Featured photo Pally Learmond | Skier Ingrid Backstrom
Fall Line’s blogger Ingrid Backstrom is a professional big mountain freeskier, The North Face athlete, and mum. After 20 years in the business, she knows a thing or two about prepping for winter.
Last season, I skied 106 days in a row, while juggling work and family obligations with two kids (and a very supportive husband), and a Pro 1 AIARE avalanche certification class. It was logistically challenging, exhausting, and one of the most fun winters I’ve had.
And if I’ve learned anything in 20 years of skiing professionally, it’s that Fall is best spent prepping for winter rather than pining for it. Like a squirrel stashing acorns, every little bit I can put in now is going to really pay off when scoring tasty powder stashes later on.
Here’s a quick list of some of my must-do items; I hope it helps you get ready for your best winter yet!
As a former ski racer who dry-heaved her way through dry-land training workouts every Fall in high school and college, I know it can be intimidating. It’s hard to sift through all of the options to know what’s best, while maintaining motivation, and nothing gets me in ski shape like actual skiing.
However, on the seasons I’ve stayed more active in the Fall, I’ve been able to ski with more stamina and less soreness come December.
I like to do a few strength sessions a week (at home, with some kettlebells and weights), while mixing in mountain biking for fun, plus nightly 10-minute foam roller, stretch and PT sessions for mobility, and also trail running and hiking.
The downhill component of off-road running and hiking, when done safely and ergonomically, has actually given me the best benefits in terms of stimulating the eccentric motions of skiing, so I make sure to get in the mountains on foot whenever possible. The mental benefits of moving on a trail are a total bonus.
One spring I lent out my skis to a friend to try. I clicked into them several months later and took off down a steep groomer at full speed, forgetting that she’d adjusted the bindings to her boot size; I promptly double ejected and yard-saled all over the mountain. Now, I try to at least take out my gear and inspect it all before the mountain opens, just to take stock of what’s there and what needs to be repaired or replaced, waxed or adjusted.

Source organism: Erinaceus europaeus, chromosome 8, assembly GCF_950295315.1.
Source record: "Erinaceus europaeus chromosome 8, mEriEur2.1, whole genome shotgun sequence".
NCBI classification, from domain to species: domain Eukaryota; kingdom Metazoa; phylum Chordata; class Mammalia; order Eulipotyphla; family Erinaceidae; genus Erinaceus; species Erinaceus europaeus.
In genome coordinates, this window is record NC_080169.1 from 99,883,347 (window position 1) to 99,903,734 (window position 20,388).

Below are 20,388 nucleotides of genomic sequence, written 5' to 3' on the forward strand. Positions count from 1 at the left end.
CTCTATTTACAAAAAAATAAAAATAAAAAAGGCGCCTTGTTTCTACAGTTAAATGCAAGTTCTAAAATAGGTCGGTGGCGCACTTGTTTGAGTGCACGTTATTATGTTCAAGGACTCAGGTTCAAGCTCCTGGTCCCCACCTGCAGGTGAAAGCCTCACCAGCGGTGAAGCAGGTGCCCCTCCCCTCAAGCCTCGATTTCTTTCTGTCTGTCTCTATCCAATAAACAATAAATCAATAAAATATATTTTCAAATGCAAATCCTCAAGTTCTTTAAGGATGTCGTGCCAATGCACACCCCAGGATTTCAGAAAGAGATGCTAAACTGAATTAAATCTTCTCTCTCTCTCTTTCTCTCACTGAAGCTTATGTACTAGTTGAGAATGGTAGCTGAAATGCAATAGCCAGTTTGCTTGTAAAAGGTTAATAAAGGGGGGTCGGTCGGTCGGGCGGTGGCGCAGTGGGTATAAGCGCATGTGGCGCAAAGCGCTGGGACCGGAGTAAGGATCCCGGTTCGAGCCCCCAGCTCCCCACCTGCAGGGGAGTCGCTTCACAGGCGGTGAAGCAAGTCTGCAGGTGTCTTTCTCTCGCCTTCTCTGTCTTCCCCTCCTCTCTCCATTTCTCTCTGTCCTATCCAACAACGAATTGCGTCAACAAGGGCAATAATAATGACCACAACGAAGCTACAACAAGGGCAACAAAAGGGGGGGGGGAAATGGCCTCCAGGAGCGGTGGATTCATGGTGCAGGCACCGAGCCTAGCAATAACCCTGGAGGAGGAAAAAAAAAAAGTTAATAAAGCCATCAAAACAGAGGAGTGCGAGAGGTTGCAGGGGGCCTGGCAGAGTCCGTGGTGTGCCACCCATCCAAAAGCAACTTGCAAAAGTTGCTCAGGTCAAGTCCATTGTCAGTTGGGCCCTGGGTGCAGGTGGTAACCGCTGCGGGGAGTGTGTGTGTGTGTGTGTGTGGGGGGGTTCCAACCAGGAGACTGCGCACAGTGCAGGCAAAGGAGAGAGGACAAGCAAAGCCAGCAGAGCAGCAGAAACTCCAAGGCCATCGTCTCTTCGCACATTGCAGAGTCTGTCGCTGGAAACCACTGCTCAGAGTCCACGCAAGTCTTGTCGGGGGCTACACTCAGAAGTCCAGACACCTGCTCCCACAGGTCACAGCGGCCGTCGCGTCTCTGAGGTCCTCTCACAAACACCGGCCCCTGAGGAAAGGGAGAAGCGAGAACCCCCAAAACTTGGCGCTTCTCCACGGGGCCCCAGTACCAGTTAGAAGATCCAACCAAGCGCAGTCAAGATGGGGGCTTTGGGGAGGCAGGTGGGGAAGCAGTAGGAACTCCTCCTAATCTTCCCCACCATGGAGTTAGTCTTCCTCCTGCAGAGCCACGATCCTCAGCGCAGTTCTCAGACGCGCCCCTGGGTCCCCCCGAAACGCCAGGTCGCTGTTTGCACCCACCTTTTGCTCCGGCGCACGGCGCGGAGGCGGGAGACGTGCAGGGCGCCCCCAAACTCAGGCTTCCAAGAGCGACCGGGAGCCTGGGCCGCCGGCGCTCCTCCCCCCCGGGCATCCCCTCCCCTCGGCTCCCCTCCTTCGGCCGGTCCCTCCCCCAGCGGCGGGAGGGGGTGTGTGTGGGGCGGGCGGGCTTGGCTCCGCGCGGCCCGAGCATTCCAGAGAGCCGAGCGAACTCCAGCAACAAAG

Extra points if I can put my ski boots on make sure they still fit – no joke, my foot size changed with pregnancy, so you never know! I like to look at my beacon, replace the batteries, make sure my skins and avalanche safety gear are in the backpack ready to go, and do a mental run-through of my gear process and checklist.
At the very least, I can usually find some cash or a spare lip balm in a jacket pocket – total score.
Safety / Avalanche awareness
Fall is a great time to sign up for an avalanche class. At the very least, do some practice drills with your gear, get your friends together and train. No excuses! Keep your squirrel parents happy.
As a general rule, don’t take any financial advice from skiers. Here I go anyway: Fall seems like a good time for me to go over my finances and make a budget for the winter, to see where I can make a little wiggle room for a pow-chasing road trip if the opportunity arises.
I consider my season passes to be my most valuable possession every winter – it’s a guarantee of fun, exercise, fresh air and exhilaration. In the past, I’ve done calculations based on how many day tickets I would need to buy to make a pass worth it, but I’ve realised that nearly 90% of the time if I have a pass, I will go; whereas if I have to buy a day ticket, I will find an excuse not to go.
There are lots of early season deals, and places where kids ski free. If you’re on the fence, just do it. Your future self will thank me!
When the first day of snow finally arrives, my stoke levels are through the roof. It’s tempting to get caught up in the froth, sending the show-off kicker under the chair with wild abandon. But I have to remind myself that I’m not in full ski shape yet and most likely neither is the mountain.
Early season conditions exist – barely covered rocks and stumps can be lurking at every turn. I make several runs on-piste to warm up, and sometimes I even do ski drills (don’t tell anyone, it might affect my reputation!). Then I try to stay on the ground for at least 10 full days of skiing before taking any air – that’s my own personal rule for tempering the early season enthusiasm a bit; you do you.
❄ Ingrid is sponsored by The North Face